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Communication of flagship species in conservation: lessons from invasive management projects

Melero, Y. (2017) Communication of flagship species in conservation: lessons from invasive management projects. Biodiversity and Conservation, 26 (12). pp. 2973-2978. ISSN 1572-9710

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To link to this item DOI: 10.1007/s10531-017-1389-6

Abstract/Summary

With the increase of public awareness and involvement in conservational projects, flagship species have become a common tool to appeal to people's motivations. Yet, the effectiveness of these species depends on a proper communication of their conservational importance. Using two projects aiming to control the invasive species American mink, I illustrate how communication can positively or negatively impact on succeeding at involving the public; and consequently on the projects. The Scottish mink initiative project managed to increase the number of volunteers involved by selecting flagship species and their communication adapted to the public needs. Meanwhile, in the Spanish project, while no volunteers are yet involved, there has been an increase of public awareness via using the European mink as native flagship species. However, as its nativeness reaming unconfirmed I suggest there is a high risk of potential miss-communication with the public that can negatively impact on their perception.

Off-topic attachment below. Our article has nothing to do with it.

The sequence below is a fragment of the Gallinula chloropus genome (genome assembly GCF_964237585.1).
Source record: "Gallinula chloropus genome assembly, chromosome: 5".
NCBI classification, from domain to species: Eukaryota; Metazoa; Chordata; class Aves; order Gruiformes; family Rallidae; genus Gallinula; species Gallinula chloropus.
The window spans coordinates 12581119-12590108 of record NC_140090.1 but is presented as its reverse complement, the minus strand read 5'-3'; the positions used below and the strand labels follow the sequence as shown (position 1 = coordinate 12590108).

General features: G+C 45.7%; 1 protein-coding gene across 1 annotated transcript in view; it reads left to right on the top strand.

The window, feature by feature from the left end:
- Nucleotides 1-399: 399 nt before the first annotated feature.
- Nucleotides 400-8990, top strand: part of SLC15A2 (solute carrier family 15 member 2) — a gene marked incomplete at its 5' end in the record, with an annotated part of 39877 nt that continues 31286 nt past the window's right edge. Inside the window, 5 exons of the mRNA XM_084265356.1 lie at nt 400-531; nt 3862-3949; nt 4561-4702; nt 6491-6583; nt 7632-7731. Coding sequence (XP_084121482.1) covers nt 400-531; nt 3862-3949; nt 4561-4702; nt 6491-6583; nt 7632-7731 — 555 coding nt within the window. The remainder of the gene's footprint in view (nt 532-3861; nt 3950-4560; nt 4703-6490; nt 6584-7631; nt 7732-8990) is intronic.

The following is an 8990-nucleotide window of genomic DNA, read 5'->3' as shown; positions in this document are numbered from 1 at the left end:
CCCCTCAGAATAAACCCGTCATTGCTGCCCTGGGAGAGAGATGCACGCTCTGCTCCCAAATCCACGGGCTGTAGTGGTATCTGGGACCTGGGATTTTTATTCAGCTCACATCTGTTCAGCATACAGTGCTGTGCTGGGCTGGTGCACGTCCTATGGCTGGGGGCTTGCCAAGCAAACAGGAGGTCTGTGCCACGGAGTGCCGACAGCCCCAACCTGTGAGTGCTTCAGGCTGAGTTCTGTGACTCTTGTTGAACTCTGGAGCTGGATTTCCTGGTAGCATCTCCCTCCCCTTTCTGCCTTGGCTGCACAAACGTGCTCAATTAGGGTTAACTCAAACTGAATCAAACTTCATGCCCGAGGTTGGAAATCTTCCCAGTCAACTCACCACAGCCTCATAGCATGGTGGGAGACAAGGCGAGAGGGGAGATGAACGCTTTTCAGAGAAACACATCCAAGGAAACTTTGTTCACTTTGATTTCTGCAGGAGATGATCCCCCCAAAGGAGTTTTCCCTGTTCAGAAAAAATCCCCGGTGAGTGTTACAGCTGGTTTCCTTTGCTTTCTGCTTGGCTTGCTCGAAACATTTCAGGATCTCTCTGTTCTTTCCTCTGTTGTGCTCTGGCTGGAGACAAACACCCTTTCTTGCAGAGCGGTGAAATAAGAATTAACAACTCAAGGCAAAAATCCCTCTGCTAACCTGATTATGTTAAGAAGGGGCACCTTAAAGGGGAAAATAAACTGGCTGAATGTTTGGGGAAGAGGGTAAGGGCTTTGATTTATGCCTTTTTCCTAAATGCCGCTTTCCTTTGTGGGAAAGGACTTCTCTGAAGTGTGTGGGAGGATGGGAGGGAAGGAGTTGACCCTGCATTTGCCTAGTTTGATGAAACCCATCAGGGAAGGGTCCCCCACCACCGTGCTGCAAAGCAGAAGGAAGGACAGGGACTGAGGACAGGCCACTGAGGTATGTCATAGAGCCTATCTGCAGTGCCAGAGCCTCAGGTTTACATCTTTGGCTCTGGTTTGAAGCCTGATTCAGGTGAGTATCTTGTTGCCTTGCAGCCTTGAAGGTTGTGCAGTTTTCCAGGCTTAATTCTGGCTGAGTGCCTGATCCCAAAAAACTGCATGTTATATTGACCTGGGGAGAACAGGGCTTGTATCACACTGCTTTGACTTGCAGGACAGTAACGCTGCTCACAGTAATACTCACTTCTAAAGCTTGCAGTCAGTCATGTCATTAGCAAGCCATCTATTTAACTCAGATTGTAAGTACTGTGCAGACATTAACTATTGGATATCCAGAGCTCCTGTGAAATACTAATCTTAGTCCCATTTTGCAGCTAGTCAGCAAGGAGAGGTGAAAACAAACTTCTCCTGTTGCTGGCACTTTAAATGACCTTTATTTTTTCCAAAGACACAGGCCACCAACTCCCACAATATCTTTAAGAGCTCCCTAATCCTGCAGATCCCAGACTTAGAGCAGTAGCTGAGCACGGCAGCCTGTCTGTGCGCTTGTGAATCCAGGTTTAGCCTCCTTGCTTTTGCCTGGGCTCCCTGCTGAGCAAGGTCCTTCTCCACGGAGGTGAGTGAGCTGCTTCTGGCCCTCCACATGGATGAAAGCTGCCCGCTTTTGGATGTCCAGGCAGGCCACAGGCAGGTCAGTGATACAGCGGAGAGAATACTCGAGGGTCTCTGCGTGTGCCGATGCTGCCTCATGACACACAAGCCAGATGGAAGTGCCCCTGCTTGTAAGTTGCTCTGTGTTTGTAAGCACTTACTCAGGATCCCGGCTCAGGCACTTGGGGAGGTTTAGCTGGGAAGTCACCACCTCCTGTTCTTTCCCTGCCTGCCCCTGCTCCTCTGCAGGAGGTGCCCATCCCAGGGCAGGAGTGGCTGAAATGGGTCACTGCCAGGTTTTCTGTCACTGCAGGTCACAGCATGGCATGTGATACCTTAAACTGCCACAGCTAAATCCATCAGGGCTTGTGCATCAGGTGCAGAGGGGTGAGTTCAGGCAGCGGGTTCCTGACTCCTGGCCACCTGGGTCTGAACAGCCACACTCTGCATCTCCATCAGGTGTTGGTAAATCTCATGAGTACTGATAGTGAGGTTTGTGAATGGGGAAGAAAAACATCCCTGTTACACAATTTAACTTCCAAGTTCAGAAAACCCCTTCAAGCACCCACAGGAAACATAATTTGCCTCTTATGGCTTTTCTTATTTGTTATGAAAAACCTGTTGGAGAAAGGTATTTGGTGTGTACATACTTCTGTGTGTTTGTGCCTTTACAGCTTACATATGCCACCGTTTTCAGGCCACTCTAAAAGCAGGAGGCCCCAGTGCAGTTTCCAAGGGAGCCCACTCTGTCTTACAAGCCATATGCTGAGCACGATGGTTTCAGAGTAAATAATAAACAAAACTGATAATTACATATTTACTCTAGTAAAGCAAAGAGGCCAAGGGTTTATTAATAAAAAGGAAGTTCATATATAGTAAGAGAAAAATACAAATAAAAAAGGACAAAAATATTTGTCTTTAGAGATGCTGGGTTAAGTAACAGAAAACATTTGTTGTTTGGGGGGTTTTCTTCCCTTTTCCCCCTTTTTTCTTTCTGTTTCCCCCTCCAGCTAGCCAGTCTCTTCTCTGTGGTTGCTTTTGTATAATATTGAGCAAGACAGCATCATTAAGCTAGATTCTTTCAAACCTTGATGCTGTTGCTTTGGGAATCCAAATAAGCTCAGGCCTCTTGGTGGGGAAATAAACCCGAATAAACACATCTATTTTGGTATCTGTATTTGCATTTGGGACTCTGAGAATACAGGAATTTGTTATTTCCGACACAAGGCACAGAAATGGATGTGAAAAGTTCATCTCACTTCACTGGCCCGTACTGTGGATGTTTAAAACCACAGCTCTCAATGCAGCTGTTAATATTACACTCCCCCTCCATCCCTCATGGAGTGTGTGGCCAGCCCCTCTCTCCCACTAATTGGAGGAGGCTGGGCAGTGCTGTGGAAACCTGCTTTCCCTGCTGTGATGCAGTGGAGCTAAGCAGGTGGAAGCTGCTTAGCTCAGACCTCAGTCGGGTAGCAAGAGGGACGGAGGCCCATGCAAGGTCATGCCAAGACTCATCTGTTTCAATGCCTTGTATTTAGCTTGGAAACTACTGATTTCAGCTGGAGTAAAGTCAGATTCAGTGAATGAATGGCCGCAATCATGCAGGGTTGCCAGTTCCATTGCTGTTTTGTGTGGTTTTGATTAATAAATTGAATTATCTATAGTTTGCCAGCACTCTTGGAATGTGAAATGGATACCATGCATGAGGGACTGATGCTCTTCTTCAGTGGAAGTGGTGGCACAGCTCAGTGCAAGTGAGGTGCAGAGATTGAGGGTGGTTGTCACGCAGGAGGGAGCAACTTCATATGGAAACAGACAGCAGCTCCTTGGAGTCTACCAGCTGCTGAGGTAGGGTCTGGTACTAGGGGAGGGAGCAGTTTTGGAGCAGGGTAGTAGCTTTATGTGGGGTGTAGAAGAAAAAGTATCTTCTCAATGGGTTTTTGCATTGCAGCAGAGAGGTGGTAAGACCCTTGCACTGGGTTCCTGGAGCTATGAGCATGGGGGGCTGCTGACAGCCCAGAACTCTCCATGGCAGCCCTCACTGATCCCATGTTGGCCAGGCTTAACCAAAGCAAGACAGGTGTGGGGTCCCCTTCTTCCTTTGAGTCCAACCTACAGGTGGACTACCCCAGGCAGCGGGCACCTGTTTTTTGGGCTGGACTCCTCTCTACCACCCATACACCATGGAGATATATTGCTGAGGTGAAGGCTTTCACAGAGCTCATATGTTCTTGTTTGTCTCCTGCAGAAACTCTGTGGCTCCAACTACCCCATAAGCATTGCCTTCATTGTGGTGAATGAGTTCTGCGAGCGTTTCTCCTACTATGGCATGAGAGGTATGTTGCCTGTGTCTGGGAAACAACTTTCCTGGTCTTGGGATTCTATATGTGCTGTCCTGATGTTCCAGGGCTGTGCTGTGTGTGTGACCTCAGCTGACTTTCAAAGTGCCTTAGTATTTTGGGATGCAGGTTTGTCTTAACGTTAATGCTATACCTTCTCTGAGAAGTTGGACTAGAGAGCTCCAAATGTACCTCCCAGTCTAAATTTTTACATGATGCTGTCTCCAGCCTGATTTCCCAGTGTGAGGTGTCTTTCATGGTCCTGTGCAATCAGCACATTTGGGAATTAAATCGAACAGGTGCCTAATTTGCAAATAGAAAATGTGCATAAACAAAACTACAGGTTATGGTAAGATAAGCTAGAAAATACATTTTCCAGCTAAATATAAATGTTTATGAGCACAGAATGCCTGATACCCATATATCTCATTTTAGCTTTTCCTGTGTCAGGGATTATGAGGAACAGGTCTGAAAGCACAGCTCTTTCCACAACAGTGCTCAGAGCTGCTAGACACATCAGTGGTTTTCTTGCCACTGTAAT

Item Type:Article
Refereed:Yes
Divisions:Faculty of Life Sciences > School of Biological Sciences > Ecology and Evolutionary Biology
ID Code:83098
Publisher:Springer

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